**The Raygor Estimate Graph** is a readability measurement for English-language text, developed by Alton L. Raygor (1977).

You calculate the U.S. grade level by counting the average number of sentences and letters per 100 words. You plot these averages onto a specific graph. The intersection of the average number of sentences and the average number of letters/words determines the reading level of the text. If you've used the Fry Readability Formula, you will notice that the graph is very similar to the Fry graph.

You can use the Raygor Estimate Graph in secondary education to help classify teaching materials and books into their appropriate reading groups and age ranges.

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Raygor Estimate Graph - Large Image )

**Here is how you calculate and plot the Raygor Estimate Graph: ** **1) **Extract a 100-word passage from the selection. If the material is long, take a subsample from the beginning, middle, and end. Don’t count any numerals unless they are written out as numbers.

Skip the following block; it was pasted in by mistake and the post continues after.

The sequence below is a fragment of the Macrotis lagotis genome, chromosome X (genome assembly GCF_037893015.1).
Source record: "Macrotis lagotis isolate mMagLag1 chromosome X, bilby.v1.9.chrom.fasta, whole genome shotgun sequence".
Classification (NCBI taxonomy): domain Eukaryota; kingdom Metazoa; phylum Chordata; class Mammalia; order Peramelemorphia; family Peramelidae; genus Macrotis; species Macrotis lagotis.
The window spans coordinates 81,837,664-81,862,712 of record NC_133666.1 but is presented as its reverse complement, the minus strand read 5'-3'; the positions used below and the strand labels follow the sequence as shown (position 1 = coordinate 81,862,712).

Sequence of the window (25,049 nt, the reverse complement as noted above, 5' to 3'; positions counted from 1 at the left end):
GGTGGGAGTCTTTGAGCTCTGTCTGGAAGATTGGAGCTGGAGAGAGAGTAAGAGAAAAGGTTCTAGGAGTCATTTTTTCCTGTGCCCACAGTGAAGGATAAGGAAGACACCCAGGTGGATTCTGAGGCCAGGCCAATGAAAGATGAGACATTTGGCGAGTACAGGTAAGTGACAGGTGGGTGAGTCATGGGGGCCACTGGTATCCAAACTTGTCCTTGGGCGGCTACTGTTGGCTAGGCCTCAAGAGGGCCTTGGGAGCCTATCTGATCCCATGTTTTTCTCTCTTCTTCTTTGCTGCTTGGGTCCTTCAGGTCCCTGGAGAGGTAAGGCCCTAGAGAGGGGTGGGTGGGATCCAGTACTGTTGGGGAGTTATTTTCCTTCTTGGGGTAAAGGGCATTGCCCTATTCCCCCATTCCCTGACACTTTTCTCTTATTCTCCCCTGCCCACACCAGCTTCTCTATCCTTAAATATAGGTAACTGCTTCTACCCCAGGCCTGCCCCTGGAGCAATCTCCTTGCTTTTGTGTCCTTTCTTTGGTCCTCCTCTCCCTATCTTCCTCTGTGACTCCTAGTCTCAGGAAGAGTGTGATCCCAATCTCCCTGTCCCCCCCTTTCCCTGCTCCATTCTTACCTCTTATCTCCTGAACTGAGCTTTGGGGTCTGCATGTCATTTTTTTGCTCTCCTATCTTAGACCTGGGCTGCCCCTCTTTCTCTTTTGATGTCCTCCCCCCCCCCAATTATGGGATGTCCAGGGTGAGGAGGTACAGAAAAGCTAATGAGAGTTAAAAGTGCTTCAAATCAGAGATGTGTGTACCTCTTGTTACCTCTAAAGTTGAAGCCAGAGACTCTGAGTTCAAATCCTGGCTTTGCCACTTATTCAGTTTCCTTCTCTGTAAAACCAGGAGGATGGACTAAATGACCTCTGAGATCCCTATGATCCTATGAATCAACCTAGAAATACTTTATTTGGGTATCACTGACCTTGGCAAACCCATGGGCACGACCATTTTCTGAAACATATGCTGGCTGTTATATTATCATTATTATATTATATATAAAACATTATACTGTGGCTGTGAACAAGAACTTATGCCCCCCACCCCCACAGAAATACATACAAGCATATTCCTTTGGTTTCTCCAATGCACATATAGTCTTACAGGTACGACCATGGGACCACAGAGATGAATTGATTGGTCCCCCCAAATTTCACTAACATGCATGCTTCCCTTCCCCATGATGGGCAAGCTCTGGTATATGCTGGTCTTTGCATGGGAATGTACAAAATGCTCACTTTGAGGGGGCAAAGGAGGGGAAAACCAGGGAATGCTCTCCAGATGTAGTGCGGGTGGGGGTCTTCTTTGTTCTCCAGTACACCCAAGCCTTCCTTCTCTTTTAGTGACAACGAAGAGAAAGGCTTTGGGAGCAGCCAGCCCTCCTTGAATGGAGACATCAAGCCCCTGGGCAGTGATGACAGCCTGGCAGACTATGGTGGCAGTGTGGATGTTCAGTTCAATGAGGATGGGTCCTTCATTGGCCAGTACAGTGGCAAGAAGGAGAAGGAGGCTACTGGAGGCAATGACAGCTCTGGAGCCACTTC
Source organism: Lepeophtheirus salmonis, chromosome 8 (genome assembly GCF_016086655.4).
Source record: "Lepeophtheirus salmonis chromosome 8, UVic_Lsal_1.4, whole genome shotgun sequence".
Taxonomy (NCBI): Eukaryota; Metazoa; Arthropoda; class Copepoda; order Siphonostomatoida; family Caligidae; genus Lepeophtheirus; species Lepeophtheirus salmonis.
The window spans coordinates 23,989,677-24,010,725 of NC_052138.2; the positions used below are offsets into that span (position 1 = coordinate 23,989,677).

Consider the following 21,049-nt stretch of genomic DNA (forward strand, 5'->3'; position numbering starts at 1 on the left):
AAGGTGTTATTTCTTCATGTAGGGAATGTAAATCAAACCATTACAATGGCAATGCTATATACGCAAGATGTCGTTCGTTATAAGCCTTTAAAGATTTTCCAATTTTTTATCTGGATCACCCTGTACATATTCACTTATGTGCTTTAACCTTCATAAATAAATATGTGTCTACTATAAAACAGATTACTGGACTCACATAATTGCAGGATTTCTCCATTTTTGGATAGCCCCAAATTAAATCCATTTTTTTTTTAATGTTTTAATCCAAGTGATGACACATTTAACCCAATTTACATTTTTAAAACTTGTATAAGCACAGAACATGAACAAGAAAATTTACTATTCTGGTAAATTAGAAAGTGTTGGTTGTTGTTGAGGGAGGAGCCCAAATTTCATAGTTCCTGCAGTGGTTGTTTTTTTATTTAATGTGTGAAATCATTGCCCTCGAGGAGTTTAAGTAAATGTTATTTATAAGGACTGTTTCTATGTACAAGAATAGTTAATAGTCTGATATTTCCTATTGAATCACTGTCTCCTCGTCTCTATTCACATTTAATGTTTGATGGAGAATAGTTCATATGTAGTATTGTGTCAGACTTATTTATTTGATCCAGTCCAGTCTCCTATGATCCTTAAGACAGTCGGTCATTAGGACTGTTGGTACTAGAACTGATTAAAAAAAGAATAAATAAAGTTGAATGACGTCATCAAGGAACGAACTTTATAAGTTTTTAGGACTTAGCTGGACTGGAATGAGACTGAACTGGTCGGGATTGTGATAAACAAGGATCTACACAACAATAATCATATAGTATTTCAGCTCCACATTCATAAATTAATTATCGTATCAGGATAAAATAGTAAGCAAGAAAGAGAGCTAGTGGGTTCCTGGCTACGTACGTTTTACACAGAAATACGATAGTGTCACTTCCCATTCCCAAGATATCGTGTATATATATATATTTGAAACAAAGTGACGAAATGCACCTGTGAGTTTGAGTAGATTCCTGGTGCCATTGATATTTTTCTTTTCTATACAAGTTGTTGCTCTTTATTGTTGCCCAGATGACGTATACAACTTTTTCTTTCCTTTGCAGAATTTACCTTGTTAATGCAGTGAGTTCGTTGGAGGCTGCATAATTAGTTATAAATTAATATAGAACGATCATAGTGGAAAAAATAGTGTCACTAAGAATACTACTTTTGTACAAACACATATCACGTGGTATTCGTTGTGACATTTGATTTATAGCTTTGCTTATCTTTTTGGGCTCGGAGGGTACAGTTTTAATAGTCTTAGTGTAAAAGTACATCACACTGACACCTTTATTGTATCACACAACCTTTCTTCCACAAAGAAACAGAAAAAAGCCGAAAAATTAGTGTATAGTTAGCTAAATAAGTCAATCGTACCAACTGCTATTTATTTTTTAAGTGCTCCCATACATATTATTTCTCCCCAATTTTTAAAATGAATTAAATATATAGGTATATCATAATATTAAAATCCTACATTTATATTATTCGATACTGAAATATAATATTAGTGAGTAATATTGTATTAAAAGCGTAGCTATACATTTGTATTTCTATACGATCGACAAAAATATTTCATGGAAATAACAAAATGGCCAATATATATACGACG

**2)** Count the number of sentences in each passage. Count a half sentence as .5.

**3) **Count or underline the number of words in each passage containing six or more letters.

**4) **To plot the results on the Raygor graph, find the total number of sentences in
your passage on the vertical axis of the Raygor scale and place a dot on the margin closest to your number. Next find the number of words with six or more letters on the horizontal axis; and again place a dot closest to that number. Now find the place where the dots intersect on the graph. The grade level is where your dot intersect. The grade level is valid within the "parallel" lines. If your plot is in the top left area of the grid or the bottom right (outside the parallel lines) your total is invalid.

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